This wild, rich story of God’s activity in his creation revealed its center and climax to be Jesus Christ, and it’s Jesus himself, the Way, who revealed the true nature of God’s saving activity until his second appearing. I mentioned above the means that Jesus gave us for partaking of God, to which he refers in his great commission to his disciples to teach all nations “to observe all that I have commanded you.” These commandments are the means Jesus gave his apostles, and his apostles made certain to pass them on to those they evangelized. Paul is clear in his admonition to the Christians in Thessalonica: “…hold to the traditions that you were taught by us, either by our spoken word or by our letter” (2 Thes. 2:15). These commandments and traditions, referenced but not necessarily exhaustively enumerated in the pages of the New Testament, formed the life of the earliest Christians and were then passed on to subsequent generations of Christians down through the centuries. The content of this early Christian life has been preserved by living tradition, but it can also be found in numerous primary sources (such as the letters of Ignatius of Antioch, Polycarp, and Clement of Rome) and include, among other things, the basic principles I wrote about in Part 3.
At the end of Part 3 I said, “So after we become oriented to the whole…”, as if after reading those few paragraphs, you, the reader, would have known what “the whole” was and would have become “oriented” thusly. But “the whole” of God’s saving activity in this world and the fullness of the life of the Church is too big to see in its entirety. There is no vantage on earth or maybe even in heaven from which we could view it from end to end. So what I call “becoming oriented” to the whole only means becoming awake to this reality — the reality that God is no “thing” to be defined, and neither is the life of God given through his Son by his Spirit. This Spirit, in the form of flame (Acts 2:3) dances unpredictably and cannot by seized, and in the form of wind “blows where it wishes” (John3:8).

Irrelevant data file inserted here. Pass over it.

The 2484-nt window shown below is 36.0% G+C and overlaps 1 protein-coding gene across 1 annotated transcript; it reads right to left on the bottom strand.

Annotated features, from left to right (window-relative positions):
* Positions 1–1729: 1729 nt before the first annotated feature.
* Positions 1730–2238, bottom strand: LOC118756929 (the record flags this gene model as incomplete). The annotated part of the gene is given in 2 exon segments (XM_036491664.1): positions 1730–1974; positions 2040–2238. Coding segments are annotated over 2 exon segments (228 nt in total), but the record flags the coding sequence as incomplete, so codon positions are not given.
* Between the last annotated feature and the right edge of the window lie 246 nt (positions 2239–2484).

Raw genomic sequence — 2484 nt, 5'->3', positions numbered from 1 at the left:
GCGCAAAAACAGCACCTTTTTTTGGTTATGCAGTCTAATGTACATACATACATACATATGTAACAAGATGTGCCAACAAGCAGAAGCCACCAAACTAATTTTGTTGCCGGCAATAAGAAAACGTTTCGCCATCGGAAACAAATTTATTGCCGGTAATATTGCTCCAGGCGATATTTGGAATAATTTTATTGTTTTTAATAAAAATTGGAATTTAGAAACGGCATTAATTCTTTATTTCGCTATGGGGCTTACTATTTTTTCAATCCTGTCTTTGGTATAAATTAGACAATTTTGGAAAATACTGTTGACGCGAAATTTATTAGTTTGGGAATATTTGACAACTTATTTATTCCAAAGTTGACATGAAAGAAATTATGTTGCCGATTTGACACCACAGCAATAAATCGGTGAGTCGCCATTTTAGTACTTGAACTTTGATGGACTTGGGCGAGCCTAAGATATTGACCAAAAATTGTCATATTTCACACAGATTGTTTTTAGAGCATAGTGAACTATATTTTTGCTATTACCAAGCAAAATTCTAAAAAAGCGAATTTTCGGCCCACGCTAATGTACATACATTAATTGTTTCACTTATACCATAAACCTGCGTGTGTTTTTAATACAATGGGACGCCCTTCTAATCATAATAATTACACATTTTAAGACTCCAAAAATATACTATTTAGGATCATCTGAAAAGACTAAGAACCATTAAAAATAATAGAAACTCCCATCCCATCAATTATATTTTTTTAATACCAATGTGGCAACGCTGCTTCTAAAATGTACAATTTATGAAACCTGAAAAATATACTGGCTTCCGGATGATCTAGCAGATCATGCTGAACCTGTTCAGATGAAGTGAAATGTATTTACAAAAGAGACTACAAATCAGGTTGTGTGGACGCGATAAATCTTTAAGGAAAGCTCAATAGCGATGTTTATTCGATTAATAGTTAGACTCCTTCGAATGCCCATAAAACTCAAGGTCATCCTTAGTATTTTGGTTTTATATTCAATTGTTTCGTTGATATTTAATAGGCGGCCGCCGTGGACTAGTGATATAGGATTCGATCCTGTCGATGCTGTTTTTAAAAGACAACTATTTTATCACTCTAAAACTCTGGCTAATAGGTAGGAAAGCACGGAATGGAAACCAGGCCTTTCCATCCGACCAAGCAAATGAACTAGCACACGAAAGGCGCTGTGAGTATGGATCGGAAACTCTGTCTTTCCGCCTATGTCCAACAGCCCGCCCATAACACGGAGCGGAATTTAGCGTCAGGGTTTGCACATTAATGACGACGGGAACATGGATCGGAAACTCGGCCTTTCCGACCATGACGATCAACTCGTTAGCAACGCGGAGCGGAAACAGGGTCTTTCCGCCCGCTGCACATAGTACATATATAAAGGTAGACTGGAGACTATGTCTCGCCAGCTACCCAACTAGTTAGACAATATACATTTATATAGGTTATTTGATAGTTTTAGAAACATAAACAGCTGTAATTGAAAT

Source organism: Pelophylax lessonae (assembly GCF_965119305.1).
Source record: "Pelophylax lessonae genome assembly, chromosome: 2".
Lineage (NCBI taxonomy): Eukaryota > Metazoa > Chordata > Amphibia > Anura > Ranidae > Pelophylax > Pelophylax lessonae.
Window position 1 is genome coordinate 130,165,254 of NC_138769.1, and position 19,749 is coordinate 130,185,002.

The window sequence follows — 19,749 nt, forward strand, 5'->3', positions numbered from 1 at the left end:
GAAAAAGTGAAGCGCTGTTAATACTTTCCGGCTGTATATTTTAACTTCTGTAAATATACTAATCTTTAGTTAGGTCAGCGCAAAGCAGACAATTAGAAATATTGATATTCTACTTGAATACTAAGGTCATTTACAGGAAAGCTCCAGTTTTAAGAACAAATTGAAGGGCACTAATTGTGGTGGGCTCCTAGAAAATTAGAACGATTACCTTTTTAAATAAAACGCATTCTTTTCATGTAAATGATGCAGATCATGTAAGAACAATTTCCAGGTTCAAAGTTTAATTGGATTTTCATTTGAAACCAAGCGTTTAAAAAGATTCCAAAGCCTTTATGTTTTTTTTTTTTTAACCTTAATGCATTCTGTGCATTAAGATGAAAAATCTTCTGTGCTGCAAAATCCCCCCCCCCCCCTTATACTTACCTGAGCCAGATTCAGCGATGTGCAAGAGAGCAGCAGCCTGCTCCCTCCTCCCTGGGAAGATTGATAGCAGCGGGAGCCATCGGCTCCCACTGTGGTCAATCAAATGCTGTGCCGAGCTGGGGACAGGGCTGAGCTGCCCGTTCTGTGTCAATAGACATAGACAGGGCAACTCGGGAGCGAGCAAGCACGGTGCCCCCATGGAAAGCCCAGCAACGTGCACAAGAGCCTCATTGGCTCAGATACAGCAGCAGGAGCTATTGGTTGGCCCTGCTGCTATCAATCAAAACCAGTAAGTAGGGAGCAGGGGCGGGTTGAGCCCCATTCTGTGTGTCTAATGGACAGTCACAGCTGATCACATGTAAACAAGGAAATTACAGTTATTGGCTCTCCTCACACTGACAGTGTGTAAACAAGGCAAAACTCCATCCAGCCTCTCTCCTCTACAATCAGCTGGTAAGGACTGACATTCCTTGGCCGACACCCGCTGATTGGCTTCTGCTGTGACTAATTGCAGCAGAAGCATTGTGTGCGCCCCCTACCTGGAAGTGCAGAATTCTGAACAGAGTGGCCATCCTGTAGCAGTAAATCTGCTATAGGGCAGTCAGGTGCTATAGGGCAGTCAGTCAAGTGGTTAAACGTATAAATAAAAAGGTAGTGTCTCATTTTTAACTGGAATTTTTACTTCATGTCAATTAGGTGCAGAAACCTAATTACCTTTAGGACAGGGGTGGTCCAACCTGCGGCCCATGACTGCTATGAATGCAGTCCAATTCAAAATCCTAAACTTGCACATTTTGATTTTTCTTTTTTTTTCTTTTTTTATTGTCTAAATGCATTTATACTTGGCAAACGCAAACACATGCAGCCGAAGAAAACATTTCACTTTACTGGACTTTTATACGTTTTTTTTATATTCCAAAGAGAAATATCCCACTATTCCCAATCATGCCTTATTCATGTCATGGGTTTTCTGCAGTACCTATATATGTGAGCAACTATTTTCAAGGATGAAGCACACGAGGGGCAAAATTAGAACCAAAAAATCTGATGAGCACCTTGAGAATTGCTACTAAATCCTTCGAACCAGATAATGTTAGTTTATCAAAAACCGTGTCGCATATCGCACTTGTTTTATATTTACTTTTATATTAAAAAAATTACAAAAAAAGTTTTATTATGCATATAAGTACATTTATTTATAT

And yet – and yet – though God cannot be defined, much less conjured, the means given by Jesus and passed on by the apostles and held to by the faithful are, at their core, promises of God’s very presence. The blowing Spirit of God is promised verily in baptism and chrismation; Christ who ascended is promised verily, verily in the Church’s thanks offering of bread and wine. This sacramental understanding, along with the individual’s dependence on the community of the Church and the maintaining of the proper liturgical worship and way of life, are part of the means by which people in our time (that is, the time between the two advents of Jesus) are to lose their own lives to find God’s life. But surely people can experience God without all those traditions, sacraments, and so on, right? Yes. They may not need to have even heard the name of Jesus to experience God. But this is because the Spirit blows where he wishes, not because he does not also appear where he promised to appear. It’s because God is good, not because the traditional means of the Church are bad.
And so here is the irony: the faith that goes on encountering God in rites and sacraments understands best that God cannot be controlled or contained, while the faith of monoliths confidently declares that God cannot be found in those things on the grounds that God cannot be controlled or contained. I pray that we may drop any hubris and trust the promises of the un-circumscribed God. And may we experience the paradoxes of the fullness of the catholic faith keeping us on the straight and narrow path, the increase in thirst for the living water the more we drink of it, and the depths of God becoming even more enticingly mysterious the more we learn of God: the Father, the Son, and the Holy Spirit. Amen.